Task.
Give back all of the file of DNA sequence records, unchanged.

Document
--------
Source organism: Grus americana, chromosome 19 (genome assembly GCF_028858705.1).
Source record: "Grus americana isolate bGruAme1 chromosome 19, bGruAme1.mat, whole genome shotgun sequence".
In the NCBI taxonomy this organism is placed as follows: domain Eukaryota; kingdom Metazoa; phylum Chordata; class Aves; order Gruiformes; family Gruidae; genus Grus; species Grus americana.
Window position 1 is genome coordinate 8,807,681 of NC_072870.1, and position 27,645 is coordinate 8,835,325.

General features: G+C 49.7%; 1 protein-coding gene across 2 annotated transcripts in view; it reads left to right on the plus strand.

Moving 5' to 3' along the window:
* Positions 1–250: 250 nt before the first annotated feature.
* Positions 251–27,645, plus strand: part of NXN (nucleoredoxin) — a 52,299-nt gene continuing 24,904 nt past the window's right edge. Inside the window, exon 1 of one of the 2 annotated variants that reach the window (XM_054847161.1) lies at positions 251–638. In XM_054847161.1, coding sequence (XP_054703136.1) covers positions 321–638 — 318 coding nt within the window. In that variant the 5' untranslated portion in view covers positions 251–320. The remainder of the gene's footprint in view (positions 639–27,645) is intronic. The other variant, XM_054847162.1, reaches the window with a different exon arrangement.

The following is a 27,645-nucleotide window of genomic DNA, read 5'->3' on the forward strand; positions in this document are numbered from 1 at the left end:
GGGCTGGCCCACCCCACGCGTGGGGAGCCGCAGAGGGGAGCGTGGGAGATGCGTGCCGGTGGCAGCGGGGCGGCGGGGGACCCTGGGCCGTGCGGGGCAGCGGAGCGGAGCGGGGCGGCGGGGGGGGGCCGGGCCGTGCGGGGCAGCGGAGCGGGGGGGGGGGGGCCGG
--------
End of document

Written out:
Source organism: Grus americana, chromosome 19 (genome assembly GCF_028858705.1).
Source record: "Grus americana isolate bGruAme1 chromosome 19, bGruAme1.mat, whole genome shotgun sequence".
In the NCBI taxonomy this organism is placed as follows: domain Eukaryota; kingdom Metazoa; phylum Chordata; class Aves; order Gruiformes; family Gruidae; genus Grus; species Grus americana.
Window position 1 is genome coordinate 8,807,681 of NC_072870.1, and position 27,645 is coordinate 8,835,325.

General features: G+C 49.7%; 1 protein-coding gene across 2 annotated transcripts in view; it reads left to right on the plus strand.

Moving 5' to 3' along the window:
* Positions 1–250: 250 nt before the first annotated feature.
* Positions 251–27,645, plus strand: part of NXN (nucleoredoxin) — a 52,299-nt gene continuing 24,904 nt past the window's right edge. Inside the window, exon 1 of one of the 2 annotated variants that reach the window (XM_054847161.1) lies at positions 251–638. In XM_054847161.1, coding sequence (XP_054703136.1) covers positions 321–638 — 318 coding nt within the window. In that variant the 5' untranslated portion in view covers positions 251–320. The remainder of the gene's footprint in view (positions 639–27,645) is intronic. The other variant, XM_054847162.1, reaches the window with a different exon arrangement.

The following is a 27,645-nucleotide window of genomic DNA, read 5'->3' on the forward strand; positions in this document are numbered from 1 at the left end:
GGGCTGGCCCACCCCACGCGTGGGGAGCCGCAGAGGGGAGCGTGGGAGATGCGTGCCGGTGGCAGCGGGGCGGCGGGGGACCCTGGGCCGTGCGGGGCAGCGGAGCGGAGCGGGGCGGCGGGGGGGGGCCGGGCCGTGCGGGGCAGCGGAGCGGGGGGGGGGGGGCCGG